TL;DR: 1.25% equity instead of a salary for 1 year of work on a fresh startup (no work has been done yet, theyre still looking for a team).
Ive recently been approached to with an offer to join a startup team of 7 people total, all technical in a few different fields. The startup is just an idea now, no work has been done yet, they are still looking for a team.
The format of the startup is something i honestly havnt seen before so looking up typical figures and estimates has proven quite difficult.
This entire operation is run by a CEO with quite a few exits on his hands, he knows what he's doing and i personally have trust in him that he's qualified to be CEO and lead the company, and I also have a lot of faith in the idea, all's well on this front.
The issue is this – The CEO wants to pay the team of 6 people equal equity of 1.25% cliff and up to a total of 2.6 after 3 years total. The idea is that after around a year of working on this in our spare time (we all still continue working as normal), we should have an MVP with a small income to sustain the business expenses, and CEO has vouched to put up to 10k$ up to that point. The moment the business is slightly self sustaining, all the personnel on the team has the option to quit their jobs and join in, otherwise they just get the 1.25%. The CEO wants to bootstrap this idea without investors, and I believe it _might_ be possible, but it could also not be, we are still too early to tell.
I have several issues with this:
- All the people on board are skilled, quality people, but I am without a doubt the most technical in the most amount of fields out of the team – should I get more equity? (Im actually quite fine with everyone getting equal equity, as this will probably lead to less friction. this really could be a non issue, I just wanted to hear some more opinions)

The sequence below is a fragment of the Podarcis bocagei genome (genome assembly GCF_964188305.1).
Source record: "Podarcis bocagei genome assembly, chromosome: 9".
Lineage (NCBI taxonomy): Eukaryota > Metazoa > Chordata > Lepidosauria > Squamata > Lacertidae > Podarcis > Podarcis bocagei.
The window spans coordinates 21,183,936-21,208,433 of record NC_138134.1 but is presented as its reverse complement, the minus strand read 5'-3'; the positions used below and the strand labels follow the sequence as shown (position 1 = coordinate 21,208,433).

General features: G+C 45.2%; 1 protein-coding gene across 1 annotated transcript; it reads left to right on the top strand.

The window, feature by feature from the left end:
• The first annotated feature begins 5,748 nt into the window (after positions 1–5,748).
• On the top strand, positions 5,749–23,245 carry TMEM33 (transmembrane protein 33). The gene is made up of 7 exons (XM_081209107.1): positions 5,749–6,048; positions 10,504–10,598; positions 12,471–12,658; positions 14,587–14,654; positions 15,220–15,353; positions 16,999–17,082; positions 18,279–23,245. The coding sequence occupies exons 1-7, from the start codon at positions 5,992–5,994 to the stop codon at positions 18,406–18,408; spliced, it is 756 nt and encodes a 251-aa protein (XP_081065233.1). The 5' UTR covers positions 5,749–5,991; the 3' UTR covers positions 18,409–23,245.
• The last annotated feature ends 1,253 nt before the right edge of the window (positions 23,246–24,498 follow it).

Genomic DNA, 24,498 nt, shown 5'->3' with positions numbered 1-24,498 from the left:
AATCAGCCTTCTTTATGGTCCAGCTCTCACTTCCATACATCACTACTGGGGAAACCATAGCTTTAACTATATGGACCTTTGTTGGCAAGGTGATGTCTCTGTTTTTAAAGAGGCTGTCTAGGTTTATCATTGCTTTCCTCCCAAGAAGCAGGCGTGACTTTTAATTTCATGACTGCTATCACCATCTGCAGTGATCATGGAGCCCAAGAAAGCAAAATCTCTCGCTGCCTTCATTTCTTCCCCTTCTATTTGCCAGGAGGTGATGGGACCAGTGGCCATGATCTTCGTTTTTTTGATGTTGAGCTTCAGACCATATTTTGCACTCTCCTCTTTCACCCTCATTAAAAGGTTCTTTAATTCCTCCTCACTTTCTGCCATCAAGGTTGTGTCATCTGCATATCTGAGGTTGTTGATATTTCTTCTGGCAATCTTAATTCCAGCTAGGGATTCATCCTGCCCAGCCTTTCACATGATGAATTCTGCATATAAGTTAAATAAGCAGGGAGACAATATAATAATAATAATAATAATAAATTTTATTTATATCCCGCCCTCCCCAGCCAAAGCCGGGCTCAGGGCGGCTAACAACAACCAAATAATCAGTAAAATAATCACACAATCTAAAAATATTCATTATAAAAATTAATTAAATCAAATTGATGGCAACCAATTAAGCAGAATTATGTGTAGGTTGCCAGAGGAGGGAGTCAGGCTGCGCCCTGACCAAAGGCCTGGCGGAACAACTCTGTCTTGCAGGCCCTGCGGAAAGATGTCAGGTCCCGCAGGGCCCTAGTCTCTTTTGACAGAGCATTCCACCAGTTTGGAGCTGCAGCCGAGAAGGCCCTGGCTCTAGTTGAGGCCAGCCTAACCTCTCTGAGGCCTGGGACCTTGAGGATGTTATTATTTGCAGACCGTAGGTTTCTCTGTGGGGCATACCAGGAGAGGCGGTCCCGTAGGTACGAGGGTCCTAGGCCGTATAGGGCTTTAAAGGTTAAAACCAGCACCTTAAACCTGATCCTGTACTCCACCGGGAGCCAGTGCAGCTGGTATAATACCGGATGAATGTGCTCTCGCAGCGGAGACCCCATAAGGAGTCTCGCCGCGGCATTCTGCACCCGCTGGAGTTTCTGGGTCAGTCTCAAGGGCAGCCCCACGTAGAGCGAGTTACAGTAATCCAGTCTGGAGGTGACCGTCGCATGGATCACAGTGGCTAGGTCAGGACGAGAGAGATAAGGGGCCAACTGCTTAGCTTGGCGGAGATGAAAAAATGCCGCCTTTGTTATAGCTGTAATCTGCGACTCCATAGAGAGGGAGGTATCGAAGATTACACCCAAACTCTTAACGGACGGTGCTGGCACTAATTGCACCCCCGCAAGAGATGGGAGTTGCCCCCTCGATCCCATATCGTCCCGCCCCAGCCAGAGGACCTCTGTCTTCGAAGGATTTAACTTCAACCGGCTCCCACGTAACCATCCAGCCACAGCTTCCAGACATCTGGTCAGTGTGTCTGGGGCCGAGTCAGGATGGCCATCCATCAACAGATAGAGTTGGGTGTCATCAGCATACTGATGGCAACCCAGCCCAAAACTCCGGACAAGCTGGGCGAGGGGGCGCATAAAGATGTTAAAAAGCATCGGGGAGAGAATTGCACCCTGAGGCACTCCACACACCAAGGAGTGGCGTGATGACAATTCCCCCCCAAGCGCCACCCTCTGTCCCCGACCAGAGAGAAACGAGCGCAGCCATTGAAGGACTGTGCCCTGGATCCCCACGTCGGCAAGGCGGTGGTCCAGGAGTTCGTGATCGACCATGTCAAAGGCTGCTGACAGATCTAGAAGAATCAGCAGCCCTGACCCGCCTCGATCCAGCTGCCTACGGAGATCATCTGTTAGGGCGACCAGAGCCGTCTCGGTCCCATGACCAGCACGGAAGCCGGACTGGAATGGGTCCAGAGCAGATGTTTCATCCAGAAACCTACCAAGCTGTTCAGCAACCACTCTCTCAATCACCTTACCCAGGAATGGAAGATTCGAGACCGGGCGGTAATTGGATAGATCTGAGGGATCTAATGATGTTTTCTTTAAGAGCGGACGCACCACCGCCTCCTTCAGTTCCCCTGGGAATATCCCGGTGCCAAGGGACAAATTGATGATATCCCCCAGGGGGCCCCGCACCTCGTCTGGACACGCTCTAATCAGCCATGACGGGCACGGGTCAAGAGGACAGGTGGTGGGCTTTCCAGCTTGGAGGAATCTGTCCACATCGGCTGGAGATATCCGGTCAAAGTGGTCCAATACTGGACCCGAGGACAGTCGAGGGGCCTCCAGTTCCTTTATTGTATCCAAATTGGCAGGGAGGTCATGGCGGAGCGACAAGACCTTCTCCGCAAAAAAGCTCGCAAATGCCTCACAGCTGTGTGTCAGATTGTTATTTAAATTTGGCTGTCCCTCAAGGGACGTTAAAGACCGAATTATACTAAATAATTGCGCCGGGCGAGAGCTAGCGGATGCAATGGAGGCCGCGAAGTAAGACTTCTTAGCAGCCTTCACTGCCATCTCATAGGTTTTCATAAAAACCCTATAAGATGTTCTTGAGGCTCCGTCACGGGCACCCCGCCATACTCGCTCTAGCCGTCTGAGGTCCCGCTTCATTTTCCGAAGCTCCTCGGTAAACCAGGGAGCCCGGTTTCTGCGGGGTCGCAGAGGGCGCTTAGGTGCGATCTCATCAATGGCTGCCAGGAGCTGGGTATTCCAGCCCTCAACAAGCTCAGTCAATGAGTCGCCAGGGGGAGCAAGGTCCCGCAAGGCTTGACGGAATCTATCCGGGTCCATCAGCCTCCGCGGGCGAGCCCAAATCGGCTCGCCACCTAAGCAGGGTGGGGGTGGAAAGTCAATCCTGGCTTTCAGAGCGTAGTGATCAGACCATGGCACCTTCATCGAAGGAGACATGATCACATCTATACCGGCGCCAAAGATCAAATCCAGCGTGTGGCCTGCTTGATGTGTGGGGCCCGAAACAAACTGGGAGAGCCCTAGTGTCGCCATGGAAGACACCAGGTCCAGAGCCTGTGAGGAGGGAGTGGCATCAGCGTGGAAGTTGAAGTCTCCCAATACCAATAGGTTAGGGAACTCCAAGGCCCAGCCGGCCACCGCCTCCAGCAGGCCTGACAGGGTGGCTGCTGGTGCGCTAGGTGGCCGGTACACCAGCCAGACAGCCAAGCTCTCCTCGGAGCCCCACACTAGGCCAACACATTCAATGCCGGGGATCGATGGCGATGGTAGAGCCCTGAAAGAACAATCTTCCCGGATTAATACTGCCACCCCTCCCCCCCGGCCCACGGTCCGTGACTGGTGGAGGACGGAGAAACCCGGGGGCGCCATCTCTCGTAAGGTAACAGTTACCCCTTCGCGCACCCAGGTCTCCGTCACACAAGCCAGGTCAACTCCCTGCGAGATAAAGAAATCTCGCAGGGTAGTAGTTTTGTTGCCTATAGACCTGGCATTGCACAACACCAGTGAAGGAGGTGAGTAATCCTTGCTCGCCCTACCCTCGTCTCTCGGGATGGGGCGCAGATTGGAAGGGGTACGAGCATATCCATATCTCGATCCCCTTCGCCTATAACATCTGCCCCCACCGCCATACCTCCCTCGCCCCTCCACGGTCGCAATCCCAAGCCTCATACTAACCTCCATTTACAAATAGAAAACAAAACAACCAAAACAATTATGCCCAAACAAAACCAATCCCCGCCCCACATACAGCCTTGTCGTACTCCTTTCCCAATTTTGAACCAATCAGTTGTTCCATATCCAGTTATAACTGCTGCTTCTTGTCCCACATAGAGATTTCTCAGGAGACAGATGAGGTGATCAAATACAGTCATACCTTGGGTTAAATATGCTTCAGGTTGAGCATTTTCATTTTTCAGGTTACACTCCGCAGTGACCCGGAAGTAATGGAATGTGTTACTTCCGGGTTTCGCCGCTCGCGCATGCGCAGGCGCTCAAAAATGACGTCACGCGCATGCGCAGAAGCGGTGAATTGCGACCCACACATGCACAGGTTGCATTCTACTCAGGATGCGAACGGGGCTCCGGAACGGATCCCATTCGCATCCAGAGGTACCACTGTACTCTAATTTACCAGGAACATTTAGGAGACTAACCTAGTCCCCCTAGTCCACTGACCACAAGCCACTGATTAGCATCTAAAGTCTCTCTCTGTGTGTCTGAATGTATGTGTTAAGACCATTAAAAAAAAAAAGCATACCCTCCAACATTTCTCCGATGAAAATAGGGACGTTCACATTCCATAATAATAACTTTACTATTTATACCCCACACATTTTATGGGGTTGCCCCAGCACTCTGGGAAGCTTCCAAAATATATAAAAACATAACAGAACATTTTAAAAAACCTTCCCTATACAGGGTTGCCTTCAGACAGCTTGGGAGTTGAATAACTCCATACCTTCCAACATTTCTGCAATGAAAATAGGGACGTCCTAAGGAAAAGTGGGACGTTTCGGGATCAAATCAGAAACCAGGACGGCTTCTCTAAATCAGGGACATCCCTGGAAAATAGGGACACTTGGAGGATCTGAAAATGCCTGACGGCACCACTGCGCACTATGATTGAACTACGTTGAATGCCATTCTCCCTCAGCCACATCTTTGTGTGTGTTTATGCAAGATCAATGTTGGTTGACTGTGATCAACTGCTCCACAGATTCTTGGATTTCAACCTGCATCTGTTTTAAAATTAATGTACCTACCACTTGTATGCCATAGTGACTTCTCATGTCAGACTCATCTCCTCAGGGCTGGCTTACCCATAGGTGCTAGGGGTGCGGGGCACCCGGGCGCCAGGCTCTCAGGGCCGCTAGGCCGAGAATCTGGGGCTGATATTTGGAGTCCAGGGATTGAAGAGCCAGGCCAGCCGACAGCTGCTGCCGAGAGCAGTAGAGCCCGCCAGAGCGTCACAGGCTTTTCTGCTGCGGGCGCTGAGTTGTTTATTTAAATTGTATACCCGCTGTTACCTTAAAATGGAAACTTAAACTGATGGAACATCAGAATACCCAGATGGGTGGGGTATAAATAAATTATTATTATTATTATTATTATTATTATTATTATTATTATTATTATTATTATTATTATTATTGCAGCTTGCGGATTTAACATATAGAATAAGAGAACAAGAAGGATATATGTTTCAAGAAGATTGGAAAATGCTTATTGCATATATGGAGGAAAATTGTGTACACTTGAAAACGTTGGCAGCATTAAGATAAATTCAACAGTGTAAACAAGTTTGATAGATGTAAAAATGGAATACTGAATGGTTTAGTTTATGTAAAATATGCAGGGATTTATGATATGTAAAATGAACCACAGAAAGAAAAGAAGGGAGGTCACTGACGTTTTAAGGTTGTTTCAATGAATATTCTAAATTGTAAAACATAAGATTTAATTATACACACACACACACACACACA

- We don't get a salary, we are paid with equity – doesn't this mean we are founder? if so, why are the team of 6 each getting 2.5 after 3 years and the CEO gets the rest (he personally said he gets 65% By my calculations he should get 82.5% but I think he's reserving some for more members down the line)? (this personally feels fishy, youre the ceo, youre the source of the idea, and youre funding it at the start, but 65% feels like way more than is fair)
- He said that if we end up do getting investors, we all get diluted – doesn't this mean ill end up with dirt while essentially giving an MVP for free?
- Let's say we worked for a year and got the MVP up and running, im worried he might fire me after a year, give me the 1.25% im owed and take the 1.35%, go to an investor and get funding (an investor at this stage should take far less than 30% since there's a working MVP that potentially has profit), and just replace us with salaried staff. Essentially getting an MVP for 7.5% (1.25% * 6) before dilution.
Just to summarize:
- The startup is just an idea at this moment, no work has been done yet.
- The idea is developed after work hours (1-3 hours a day), and we all still work as we normally would.
- The idea _could_ be done without investors, given the road not being *too* rocky.